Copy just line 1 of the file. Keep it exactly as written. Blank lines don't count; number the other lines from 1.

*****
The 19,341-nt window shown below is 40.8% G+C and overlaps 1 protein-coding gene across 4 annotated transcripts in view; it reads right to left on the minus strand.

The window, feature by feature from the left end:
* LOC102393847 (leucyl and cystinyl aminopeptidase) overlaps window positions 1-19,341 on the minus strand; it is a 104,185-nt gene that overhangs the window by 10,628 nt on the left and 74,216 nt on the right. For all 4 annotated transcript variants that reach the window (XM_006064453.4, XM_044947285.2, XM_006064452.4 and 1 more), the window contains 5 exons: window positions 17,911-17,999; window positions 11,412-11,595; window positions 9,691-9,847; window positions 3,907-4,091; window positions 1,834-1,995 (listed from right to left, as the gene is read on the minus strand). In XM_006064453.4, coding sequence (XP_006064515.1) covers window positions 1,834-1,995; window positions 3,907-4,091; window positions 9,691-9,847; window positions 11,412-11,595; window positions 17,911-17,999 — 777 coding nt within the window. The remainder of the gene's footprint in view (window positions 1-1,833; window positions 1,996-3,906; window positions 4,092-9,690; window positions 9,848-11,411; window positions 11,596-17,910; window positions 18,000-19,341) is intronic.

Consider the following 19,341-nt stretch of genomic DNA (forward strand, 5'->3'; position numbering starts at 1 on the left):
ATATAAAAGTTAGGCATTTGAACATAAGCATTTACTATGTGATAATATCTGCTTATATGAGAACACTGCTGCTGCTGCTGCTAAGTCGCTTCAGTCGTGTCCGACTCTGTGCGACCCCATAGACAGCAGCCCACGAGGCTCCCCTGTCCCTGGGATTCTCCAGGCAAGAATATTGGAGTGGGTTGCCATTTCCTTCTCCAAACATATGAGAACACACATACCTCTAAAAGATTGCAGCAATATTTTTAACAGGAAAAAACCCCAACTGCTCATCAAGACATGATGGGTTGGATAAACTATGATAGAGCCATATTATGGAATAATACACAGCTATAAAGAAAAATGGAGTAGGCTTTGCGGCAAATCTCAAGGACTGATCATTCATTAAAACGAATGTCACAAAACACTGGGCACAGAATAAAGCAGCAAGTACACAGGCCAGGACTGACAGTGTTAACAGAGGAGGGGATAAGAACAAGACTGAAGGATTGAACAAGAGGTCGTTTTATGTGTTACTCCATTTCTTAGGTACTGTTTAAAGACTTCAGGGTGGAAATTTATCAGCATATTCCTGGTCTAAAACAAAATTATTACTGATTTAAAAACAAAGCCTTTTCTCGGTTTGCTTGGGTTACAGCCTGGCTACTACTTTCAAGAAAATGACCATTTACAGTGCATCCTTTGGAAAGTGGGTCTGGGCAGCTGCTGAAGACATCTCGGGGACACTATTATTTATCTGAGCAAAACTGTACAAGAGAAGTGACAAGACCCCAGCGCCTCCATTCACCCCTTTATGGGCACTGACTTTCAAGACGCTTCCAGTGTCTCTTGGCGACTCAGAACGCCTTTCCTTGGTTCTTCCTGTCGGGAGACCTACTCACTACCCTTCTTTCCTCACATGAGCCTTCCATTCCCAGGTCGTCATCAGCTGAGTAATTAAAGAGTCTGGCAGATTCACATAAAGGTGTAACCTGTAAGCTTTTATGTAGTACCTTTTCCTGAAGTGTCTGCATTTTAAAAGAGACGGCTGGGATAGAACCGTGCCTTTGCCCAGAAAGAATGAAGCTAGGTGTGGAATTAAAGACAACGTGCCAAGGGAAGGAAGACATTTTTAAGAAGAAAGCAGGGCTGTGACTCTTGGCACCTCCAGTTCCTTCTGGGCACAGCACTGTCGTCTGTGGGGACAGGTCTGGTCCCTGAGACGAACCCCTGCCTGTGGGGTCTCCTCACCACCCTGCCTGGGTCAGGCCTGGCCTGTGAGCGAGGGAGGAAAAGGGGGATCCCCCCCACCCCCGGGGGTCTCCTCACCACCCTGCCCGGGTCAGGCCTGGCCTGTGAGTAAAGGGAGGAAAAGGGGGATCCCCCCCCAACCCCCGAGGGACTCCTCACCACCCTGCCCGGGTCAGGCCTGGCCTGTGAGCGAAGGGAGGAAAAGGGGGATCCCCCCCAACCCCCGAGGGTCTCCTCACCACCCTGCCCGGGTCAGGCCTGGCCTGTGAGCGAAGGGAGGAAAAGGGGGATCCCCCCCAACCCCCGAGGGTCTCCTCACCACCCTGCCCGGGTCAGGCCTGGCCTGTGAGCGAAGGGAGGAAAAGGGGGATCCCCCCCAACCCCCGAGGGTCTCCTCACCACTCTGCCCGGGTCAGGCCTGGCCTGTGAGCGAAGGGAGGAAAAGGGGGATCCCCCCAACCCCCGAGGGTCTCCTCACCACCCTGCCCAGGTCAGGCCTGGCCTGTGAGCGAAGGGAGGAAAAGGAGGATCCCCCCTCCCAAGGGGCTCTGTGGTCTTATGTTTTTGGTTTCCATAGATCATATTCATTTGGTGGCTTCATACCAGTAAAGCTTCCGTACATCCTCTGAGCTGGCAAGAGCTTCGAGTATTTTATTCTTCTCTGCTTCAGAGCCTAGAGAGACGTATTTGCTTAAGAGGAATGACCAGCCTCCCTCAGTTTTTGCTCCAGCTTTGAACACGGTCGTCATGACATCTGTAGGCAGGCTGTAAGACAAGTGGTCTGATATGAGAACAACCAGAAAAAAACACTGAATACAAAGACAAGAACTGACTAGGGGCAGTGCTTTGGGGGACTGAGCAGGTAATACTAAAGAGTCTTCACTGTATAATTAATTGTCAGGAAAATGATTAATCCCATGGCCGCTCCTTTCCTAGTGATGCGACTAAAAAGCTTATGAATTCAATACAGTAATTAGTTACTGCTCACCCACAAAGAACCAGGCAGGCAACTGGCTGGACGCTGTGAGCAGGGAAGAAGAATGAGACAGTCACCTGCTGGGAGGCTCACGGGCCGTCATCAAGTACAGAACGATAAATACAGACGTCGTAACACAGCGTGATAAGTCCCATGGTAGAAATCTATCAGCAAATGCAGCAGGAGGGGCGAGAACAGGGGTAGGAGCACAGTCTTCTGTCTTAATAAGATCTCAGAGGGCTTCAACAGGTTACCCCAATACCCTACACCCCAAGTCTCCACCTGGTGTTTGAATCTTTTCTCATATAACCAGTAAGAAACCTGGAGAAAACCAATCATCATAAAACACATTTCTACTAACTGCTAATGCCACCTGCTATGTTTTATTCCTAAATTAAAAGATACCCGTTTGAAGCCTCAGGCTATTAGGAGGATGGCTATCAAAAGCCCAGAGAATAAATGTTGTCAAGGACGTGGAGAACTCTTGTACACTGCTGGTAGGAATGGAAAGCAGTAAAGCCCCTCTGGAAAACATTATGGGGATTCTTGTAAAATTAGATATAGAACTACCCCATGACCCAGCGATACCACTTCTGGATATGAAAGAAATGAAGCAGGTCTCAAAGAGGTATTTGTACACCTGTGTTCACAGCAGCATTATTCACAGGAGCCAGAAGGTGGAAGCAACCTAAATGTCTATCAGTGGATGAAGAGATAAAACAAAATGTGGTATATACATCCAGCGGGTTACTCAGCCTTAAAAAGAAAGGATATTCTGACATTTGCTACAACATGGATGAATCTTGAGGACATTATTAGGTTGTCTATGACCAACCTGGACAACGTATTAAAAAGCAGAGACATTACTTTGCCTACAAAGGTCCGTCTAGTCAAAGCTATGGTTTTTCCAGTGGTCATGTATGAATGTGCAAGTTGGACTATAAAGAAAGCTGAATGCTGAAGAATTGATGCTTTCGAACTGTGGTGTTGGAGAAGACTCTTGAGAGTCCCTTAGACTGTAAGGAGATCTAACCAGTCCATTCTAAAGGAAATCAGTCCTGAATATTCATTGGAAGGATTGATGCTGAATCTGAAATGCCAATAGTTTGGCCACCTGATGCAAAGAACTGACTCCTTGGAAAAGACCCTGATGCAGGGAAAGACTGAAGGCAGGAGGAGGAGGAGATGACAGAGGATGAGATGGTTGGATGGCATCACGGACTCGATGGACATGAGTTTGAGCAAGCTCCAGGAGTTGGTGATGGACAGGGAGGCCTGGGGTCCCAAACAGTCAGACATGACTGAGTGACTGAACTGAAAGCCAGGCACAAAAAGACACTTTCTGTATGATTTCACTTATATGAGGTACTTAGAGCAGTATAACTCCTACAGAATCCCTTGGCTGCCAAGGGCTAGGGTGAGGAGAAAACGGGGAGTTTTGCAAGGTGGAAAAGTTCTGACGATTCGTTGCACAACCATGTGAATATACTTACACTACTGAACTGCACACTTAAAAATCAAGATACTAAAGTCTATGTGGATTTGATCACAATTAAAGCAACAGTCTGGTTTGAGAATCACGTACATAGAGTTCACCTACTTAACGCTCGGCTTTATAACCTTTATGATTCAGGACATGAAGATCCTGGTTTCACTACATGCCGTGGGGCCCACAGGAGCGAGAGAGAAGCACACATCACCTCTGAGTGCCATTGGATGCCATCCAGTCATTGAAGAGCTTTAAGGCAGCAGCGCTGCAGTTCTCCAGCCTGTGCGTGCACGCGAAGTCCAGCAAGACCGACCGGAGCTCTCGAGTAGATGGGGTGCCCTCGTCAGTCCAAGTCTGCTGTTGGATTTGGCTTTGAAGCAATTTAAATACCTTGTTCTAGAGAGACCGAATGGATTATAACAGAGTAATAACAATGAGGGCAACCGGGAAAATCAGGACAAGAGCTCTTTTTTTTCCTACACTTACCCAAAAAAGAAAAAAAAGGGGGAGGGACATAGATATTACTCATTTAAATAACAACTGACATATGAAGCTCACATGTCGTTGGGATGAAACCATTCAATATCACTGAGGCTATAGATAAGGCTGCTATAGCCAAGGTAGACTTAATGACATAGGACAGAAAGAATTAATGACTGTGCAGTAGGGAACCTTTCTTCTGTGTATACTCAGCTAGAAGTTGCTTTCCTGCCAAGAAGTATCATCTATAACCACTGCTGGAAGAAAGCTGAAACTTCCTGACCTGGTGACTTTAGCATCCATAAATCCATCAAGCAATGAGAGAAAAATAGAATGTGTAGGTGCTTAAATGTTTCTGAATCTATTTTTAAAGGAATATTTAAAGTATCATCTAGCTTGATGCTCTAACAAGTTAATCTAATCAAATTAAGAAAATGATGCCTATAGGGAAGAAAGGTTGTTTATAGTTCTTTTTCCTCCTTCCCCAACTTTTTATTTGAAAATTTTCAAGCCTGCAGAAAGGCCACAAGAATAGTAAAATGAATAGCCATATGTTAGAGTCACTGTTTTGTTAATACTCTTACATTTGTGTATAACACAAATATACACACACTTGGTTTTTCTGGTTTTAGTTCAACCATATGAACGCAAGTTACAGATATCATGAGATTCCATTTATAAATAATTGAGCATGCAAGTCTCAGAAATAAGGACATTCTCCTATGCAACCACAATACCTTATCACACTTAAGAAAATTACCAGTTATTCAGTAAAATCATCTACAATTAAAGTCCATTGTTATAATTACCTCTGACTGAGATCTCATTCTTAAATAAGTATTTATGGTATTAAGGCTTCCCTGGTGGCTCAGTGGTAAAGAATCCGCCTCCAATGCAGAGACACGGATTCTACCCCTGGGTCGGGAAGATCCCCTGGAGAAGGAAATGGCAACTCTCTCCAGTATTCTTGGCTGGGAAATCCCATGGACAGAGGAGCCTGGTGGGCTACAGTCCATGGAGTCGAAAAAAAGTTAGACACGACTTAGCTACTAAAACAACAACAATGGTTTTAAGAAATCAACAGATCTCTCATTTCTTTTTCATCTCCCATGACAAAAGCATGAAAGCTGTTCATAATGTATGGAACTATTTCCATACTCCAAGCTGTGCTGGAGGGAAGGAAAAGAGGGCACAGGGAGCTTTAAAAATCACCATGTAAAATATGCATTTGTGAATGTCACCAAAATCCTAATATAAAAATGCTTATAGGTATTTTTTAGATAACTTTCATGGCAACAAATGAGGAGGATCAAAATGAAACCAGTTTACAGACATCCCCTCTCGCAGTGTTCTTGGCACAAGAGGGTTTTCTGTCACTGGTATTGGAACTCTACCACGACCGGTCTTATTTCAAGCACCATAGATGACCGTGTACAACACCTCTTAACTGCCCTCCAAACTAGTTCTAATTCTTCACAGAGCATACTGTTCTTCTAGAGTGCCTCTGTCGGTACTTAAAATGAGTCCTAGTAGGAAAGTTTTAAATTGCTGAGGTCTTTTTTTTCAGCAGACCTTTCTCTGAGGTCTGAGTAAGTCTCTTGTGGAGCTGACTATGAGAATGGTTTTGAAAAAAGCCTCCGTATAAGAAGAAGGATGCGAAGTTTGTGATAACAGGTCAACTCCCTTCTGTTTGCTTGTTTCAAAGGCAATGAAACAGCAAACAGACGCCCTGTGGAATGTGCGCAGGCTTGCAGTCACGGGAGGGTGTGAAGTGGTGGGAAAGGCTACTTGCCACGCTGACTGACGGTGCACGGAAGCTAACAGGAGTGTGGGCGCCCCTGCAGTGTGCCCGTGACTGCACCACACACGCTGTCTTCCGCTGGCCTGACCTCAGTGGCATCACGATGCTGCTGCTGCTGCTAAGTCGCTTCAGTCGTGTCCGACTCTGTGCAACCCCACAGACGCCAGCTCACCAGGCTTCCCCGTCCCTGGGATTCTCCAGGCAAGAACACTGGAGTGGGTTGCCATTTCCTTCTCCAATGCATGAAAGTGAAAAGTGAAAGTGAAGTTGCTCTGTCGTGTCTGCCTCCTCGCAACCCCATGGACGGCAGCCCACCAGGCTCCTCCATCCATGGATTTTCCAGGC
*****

The 19,341-nt window shown below is 40.8% G+C and overlaps 1 protein-coding gene across 4 annotated transcripts in view; it reads right to left on the minus strand.